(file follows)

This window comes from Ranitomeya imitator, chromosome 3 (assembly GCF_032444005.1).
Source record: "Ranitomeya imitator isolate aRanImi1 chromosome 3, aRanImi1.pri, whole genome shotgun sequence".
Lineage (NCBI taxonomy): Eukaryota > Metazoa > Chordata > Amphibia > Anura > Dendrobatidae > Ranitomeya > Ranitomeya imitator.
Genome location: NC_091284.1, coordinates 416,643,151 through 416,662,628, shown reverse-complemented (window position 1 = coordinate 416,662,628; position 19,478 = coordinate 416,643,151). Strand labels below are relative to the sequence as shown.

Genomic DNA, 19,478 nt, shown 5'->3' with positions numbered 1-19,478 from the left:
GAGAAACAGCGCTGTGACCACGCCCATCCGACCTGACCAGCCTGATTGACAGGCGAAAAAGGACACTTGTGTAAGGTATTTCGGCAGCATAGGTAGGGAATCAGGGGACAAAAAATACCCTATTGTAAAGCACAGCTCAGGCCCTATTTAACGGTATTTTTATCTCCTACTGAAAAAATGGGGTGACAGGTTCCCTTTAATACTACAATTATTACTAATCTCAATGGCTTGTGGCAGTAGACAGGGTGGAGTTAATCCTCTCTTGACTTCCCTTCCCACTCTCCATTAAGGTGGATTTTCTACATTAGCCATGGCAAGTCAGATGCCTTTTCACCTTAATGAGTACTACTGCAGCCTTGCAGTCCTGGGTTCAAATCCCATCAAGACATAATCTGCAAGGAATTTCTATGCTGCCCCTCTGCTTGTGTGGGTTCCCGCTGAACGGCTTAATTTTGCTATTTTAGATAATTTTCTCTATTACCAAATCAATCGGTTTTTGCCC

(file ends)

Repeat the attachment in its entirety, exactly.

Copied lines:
This window comes from Ranitomeya imitator, chromosome 3 (assembly GCF_032444005.1).
Source record: "Ranitomeya imitator isolate aRanImi1 chromosome 3, aRanImi1.pri, whole genome shotgun sequence".
Lineage (NCBI taxonomy): Eukaryota > Metazoa > Chordata > Amphibia > Anura > Dendrobatidae > Ranitomeya > Ranitomeya imitator.
Genome location: NC_091284.1, coordinates 416,643,151 through 416,662,628, shown reverse-complemented (window position 1 = coordinate 416,662,628; position 19,478 = coordinate 416,643,151). Strand labels below are relative to the sequence as shown.

Genomic DNA, 19,478 nt, shown 5'->3' with positions numbered 1-19,478 from the left:
GAGAAACAGCGCTGTGACCACGCCCATCCGACCTGACCAGCCTGATTGACAGGCGAAAAAGGACACTTGTGTAAGGTATTTCGGCAGCATAGGTAGGGAATCAGGGGACAAAAAATACCCTATTGTAAAGCACAGCTCAGGCCCTATTTAACGGTATTTTTATCTCCTACTGAAAAAATGGGGTGACAGGTTCCCTTTAATACTACAATTATTACTAATCTCAATGGCTTGTGGCAGTAGACAGGGTGGAGTTAATCCTCTCTTGACTTCCCTTCCCACTCTCCATTAAGGTGGATTTTCTACATTAGCCATGGCAAGTCAGATGCCTTTTCACCTTAATGAGTACTACTGCAGCCTTGCAGTCCTGGGTTCAAATCCCATCAAGACATAATCTGCAAGGAATTTCTATGCTGCCCCTCTGCTTGTGTGGGTTCCCGCTGAACGGCTTAATTTTGCTATTTTAGATAATTTTCTCTATTACCAAATCAATCGGTTTTTGCCC